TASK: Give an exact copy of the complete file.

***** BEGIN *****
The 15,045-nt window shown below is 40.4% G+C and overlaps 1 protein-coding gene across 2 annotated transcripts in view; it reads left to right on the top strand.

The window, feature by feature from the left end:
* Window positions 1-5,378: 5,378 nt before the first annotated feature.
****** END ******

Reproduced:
The 15,045-nt window shown below is 40.4% G+C and overlaps 1 protein-coding gene across 2 annotated transcripts in view; it reads left to right on the top strand.

The window, feature by feature from the left end:
* Window positions 1-5,378: 5,378 nt before the first annotated feature.